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January 22, 2014

Short Takes on Dam(n) Science

Tuesday, February 18, 2014, 7 pm
The Neptune Theatre
$5 at the door or online at stgpresents.org

Seattle – Join the Burke Museum at the Neptune Theatre on February 18 for a fast-paced evening of science as entertainment. Ten experts on the natural world will each have 20 slides and less than 6 minutes to tell us what they’re learning about the biggest, baddest dam removal/ecological restoration project on the planet—the removal of two dams on the Elwha River in the Olympic National Park. The evening features special guest host Ranae Holland, the skeptical scientist on Animal Planet’s Finding Bigfoot and a fisheries biologist who has done research on the Elwha River. Come, have a beverage, and learn a few things… dam(n) it.

Speakers/topics include:

  • Life before the dams
    Life Before the Dams: Archaeology at the River’s Mouth

    Sarah Sterling, Anthropologist, Portland State University
  • Salmon
    Remove It and They Will Come: Salmon Colonization on the Elwha

    George Pess, Supervisory Research Fishery Biologist, NOAA  
  • Beach
    Nearshore Restoration: What’s Happening at the Beach

    Anne Shaffer, Marine Biologist and  Executive Director, Coastal Watershed Institute
  • Ocean sediment
    Beyond the Beach: the Dynamics of Fine-grained Sediment in Water Depths Beyond 10-15 Meters

    Emily Eidam, Graduate Student, UW School of Oceanography  
  • River evolution in fast forward
    Elwha Unleashed: River Evolution in Fast Forward during the Largest Dam Removal Ever

    Andy Ritchie, Elwha Restoration Project Hydrologist, Olympic National Park
  • Otters
    Using Stable Isotope Analysis to Gauge Dam Removal Impacts on American Dippers and River Otters

    Kim Sager-Fradkin, Wildlife Biologist, Lower Elwha Klallam Tribe

And more! For a full list of speakers and updates, go to burkmuseum.org/events.

Tickets are $5 at the door or online at stgpresents.org.

Short Takes on Dam(n) Science is inspired by the Burke Museum’s Elwha: A River Reborn exhibit, on view through March 9, 2014. Short Takes is produced in conjunction with the Seattle Theatre Group with support from the Boeing Employees Credit Union.

About Short Takes
Short Takes premiered in February of 2012 as a part of an ongoing effort by the Burke Museum and Seattle Theatre Group to connect the public to research at the University of Washington in a unique and entertaining way. Short Takes uses extreme limits on time and multiple speakers to explore topics related to the Burke Museum’s mission and exhibits.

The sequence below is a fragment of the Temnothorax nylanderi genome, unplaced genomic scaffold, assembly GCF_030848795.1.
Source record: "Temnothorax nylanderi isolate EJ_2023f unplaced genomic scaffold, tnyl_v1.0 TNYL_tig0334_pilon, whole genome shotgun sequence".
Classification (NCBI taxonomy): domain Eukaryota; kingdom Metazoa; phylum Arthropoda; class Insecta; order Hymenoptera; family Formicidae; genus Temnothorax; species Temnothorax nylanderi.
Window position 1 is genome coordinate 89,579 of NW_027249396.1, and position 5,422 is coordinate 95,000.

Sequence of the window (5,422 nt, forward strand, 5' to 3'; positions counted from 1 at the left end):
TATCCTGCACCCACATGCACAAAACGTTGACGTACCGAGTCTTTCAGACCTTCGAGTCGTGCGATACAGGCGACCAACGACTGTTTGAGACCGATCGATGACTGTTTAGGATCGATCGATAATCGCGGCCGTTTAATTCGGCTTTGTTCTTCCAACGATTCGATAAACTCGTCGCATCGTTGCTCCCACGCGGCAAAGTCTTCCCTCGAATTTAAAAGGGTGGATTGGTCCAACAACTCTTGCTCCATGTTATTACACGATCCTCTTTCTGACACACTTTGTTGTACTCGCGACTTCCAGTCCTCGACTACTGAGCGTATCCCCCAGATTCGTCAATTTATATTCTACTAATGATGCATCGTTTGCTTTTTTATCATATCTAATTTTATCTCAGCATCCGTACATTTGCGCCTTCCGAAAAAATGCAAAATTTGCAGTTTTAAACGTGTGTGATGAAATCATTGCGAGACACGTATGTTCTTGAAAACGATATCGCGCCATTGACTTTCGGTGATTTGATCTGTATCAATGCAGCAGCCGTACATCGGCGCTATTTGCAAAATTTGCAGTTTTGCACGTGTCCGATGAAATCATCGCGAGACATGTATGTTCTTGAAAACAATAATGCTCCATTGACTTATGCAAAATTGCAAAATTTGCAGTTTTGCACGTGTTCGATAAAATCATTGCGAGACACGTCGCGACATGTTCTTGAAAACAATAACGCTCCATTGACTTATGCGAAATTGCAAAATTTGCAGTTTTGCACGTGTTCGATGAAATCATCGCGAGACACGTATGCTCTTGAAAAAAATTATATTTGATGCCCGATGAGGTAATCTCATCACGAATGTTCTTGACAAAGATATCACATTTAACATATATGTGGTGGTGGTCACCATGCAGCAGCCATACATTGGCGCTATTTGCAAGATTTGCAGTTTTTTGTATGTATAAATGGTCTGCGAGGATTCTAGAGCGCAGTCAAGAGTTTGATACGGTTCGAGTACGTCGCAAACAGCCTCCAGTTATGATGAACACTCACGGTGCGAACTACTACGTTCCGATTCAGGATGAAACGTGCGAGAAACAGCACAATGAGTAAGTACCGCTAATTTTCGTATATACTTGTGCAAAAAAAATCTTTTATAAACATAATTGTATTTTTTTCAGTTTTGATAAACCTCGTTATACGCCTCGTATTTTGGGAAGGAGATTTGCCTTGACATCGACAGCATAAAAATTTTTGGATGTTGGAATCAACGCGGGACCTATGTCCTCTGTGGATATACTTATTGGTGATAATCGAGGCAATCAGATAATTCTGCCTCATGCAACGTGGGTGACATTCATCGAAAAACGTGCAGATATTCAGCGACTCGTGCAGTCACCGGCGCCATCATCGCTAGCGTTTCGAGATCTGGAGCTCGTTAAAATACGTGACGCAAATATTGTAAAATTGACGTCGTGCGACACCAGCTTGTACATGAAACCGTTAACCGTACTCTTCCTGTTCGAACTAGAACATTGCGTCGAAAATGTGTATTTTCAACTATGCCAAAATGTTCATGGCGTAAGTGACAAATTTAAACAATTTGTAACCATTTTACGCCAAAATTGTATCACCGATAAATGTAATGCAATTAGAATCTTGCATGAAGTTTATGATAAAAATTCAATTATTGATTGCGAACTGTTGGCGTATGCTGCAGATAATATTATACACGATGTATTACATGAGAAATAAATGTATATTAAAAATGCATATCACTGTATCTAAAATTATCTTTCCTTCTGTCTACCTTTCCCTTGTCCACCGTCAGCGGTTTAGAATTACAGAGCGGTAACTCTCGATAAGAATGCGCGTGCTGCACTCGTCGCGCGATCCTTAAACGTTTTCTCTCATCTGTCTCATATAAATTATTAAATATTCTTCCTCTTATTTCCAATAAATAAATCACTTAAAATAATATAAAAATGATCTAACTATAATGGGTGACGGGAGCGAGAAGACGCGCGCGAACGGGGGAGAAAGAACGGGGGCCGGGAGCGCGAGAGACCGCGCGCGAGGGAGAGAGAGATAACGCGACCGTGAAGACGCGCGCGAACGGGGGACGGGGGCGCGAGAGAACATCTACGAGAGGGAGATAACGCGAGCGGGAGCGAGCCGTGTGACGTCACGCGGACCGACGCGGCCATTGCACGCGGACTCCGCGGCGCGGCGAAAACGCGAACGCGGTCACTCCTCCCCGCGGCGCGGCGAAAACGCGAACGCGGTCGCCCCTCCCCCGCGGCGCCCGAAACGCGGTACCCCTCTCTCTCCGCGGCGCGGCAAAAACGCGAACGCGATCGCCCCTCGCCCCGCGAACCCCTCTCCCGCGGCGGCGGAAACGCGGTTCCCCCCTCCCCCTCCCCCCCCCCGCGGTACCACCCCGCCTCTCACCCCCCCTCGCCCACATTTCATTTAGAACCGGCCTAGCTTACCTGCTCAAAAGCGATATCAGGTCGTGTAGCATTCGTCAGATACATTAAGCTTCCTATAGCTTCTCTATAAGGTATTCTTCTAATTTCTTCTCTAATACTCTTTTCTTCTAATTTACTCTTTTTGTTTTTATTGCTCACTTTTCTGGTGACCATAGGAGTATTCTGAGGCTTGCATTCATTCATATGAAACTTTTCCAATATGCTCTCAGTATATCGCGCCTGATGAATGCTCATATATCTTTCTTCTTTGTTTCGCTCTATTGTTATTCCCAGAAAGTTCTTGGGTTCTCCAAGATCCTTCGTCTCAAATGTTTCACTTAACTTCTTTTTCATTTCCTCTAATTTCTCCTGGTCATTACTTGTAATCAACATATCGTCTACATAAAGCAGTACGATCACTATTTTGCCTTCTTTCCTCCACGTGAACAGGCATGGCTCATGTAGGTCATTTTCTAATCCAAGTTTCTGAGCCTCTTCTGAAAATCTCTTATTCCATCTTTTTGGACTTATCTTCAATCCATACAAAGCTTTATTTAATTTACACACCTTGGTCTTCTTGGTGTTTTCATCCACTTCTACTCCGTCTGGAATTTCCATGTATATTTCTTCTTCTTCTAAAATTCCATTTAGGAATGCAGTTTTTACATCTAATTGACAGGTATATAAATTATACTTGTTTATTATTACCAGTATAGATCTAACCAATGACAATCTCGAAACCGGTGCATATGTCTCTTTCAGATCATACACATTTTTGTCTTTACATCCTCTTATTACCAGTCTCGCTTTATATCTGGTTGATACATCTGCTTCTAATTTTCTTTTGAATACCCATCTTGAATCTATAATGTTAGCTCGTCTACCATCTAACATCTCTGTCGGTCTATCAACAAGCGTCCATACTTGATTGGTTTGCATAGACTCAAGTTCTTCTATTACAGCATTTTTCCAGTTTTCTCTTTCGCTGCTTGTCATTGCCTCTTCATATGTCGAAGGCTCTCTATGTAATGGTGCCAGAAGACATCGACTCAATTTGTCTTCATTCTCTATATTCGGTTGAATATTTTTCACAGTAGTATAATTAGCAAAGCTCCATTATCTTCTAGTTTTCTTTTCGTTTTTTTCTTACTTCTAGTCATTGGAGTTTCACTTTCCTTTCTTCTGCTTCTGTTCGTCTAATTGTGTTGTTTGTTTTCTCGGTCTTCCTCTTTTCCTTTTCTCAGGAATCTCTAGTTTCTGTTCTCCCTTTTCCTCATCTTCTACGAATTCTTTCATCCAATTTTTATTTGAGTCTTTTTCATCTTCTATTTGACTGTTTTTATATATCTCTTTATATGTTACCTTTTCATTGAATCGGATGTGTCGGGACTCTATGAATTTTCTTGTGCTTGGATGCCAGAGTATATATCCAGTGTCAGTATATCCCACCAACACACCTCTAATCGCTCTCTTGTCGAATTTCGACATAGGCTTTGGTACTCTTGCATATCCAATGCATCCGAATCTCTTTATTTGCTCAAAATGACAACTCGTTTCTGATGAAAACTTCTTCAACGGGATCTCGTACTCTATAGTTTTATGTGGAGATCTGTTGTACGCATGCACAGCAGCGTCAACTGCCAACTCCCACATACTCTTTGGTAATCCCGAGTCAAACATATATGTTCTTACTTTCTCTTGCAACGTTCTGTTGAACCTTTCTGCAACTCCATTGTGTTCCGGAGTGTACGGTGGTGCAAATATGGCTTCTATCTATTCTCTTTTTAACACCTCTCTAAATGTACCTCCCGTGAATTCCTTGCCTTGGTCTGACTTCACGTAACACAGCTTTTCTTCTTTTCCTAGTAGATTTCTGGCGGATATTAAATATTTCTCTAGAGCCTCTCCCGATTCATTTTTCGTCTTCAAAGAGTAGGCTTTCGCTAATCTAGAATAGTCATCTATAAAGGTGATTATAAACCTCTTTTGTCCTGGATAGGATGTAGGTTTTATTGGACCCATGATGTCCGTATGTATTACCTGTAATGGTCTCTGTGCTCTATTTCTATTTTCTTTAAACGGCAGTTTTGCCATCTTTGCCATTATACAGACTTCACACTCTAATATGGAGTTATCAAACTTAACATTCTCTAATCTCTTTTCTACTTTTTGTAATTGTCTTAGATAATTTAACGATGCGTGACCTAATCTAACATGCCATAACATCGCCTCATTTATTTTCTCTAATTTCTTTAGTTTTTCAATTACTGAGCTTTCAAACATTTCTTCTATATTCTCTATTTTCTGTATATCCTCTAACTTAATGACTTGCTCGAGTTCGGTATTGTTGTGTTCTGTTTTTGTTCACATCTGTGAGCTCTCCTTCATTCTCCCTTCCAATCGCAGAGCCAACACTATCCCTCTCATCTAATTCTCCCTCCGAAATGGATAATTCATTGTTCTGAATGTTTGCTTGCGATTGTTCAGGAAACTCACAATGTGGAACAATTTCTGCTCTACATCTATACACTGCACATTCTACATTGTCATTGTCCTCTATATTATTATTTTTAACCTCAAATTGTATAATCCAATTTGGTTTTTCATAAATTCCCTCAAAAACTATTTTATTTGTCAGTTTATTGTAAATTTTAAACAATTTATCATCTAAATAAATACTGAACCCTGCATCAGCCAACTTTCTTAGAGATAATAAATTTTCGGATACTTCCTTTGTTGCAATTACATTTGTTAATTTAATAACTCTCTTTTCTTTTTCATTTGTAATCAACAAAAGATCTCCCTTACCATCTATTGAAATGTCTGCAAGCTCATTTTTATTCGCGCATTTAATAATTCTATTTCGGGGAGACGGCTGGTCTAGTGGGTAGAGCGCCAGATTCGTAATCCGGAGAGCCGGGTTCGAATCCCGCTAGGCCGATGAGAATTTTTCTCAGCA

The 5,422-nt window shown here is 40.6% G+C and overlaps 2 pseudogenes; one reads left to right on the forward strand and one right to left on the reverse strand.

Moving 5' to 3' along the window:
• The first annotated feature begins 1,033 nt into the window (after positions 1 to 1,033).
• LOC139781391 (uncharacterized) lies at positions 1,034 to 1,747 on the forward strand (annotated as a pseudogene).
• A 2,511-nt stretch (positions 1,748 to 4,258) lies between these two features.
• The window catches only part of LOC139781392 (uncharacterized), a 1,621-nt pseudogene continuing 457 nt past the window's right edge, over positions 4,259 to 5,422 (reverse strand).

For high resolution images and interviews, contact burkepr@uw.edu.

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The Burke Museum is located on the University of Washington campus, at the corner of NE 45th St. and 17th Ave. NE. Hours are 10 am to 5 pm daily, and until 8 pm on first Thursdays. Admission: $10 general, $8 senior, $7.50 student/ youth. Admission is free to children four and under, Burke members, UW students, faculty, and staff. Admission is free to the public on the first Thursday of each month. Prorated parking fees are $15 and partially refundable upon exit if paid in cash. Call 206-543-5590 or visit www.burkemuseum.org. The Burke Museum is an American Alliance of Museums-accredited museum.

To request disability accommodation, contact the Disability Services Office at: 206.543.6450 (voice), 206.543.6452 (TTY), 206.685.7264 (fax), or email at dso@u.washington.edu. The University of Washington makes every effort to honor disability accommodation requests. Requests can be responded to most effectively if received as far in advance of the event as possible, preferably at least 10 days.

FOR IMMEDIATE RELEASE
(206) 543-9762; FAX (206) 616-1274
burkepr@uw.edu

Elwha nearshore, October 2013. Nearshore Restoration: What’s Happening at the Beach is one of ten talks at the Burke’s Short Takes on Dam(n) Science program at the Neptune Theatre on Feb. 18.
Photo by Sue Hakek, Tom Roorda, and Coastal Watershed Institute.
An example of the multiple species of salmon returning to the Elwha that have been colonizing the Middle Elwha between the former Elwha dam (RM 4.9) and the Glines Dam RM (13.1). George Pess, Supervisory Research Fishery Biologist at NOAA, will speak about salmon colonization on the Elwha at Short T
Photograph by John McMillan, NOAA contractor